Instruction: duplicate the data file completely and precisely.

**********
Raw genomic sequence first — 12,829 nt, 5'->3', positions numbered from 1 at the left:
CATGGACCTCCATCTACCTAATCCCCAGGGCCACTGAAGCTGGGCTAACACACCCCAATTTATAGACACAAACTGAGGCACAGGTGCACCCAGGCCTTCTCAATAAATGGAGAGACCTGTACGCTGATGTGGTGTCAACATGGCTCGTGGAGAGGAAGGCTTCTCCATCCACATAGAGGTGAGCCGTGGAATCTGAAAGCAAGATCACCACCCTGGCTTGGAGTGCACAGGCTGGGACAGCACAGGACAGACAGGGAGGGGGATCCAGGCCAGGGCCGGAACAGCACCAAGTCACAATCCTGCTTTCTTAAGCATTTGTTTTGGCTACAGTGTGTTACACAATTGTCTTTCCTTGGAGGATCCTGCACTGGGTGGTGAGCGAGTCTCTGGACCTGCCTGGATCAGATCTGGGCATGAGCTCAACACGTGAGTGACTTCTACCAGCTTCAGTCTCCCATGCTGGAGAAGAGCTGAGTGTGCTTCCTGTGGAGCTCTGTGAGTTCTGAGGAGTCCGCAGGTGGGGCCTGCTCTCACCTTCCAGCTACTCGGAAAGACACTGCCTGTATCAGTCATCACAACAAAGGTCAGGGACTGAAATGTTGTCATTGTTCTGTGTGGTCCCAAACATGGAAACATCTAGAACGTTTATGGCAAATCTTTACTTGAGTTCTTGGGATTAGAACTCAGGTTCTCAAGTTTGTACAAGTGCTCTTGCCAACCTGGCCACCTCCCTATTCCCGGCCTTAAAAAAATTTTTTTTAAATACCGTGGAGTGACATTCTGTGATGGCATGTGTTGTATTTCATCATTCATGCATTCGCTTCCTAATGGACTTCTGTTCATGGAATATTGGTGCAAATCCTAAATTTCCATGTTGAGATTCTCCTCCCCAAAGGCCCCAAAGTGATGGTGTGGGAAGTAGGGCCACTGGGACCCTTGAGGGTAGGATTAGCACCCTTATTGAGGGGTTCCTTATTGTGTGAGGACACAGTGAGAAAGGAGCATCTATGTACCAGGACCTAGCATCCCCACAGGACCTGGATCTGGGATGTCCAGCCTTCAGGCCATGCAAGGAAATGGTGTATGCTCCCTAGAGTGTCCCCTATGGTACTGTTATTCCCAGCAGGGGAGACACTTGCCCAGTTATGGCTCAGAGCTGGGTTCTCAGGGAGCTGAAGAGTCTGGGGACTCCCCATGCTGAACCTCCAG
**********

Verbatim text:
Raw genomic sequence first — 12,829 nt, 5'->3', positions numbered from 1 at the left:
CATGGACCTCCATCTACCTAATCCCCAGGGCCACTGAAGCTGGGCTAACACACCCCAATTTATAGACACAAACTGAGGCACAGGTGCACCCAGGCCTTCTCAATAAATGGAGAGACCTGTACGCTGATGTGGTGTCAACATGGCTCGTGGAGAGGAAGGCTTCTCCATCCACATAGAGGTGAGCCGTGGAATCTGAAAGCAAGATCACCACCCTGGCTTGGAGTGCACAGGCTGGGACAGCACAGGACAGACAGGGAGGGGGATCCAGGCCAGGGCCGGAACAGCACCAAGTCACAATCCTGCTTTCTTAAGCATTTGTTTTGGCTACAGTGTGTTACACAATTGTCTTTCCTTGGAGGATCCTGCACTGGGTGGTGAGCGAGTCTCTGGACCTGCCTGGATCAGATCTGGGCATGAGCTCAACACGTGAGTGACTTCTACCAGCTTCAGTCTCCCATGCTGGAGAAGAGCTGAGTGTGCTTCCTGTGGAGCTCTGTGAGTTCTGAGGAGTCCGCAGGTGGGGCCTGCTCTCACCTTCCAGCTACTCGGAAAGACACTGCCTGTATCAGTCATCACAACAAAGGTCAGGGACTGAAATGTTGTCATTGTTCTGTGTGGTCCCAAACATGGAAACATCTAGAACGTTTATGGCAAATCTTTACTTGAGTTCTTGGGATTAGAACTCAGGTTCTCAAGTTTGTACAAGTGCTCTTGCCAACCTGGCCACCTCCCTATTCCCGGCCTTAAAAAAATTTTTTTTAAATACCGTGGAGTGACATTCTGTGATGGCATGTGTTGTATTTCATCATTCATGCATTCGCTTCCTAATGGACTTCTGTTCATGGAATATTGGTGCAAATCCTAAATTTCCATGTTGAGATTCTCCTCCCCAAAGGCCCCAAAGTGATGGTGTGGGAAGTAGGGCCACTGGGACCCTTGAGGGTAGGATTAGCACCCTTATTGAGGGGTTCCTTATTGTGTGAGGACACAGTGAGAAAGGAGCATCTATGTACCAGGACCTAGCATCCCCACAGGACCTGGATCTGGGATGTCCAGCCTTCAGGCCATGCAAGGAAATGGTGTATGCTCCCTAGAGTGTCCCCTATGGTACTGTTATTCCCAGCAGGGGAGACACTTGCCCAGTTATGGCTCAGAGCTGGGTTCTCAGGGAGCTGAAGAGTCTGGGGACTCCCCATGCTGAACCTCCAG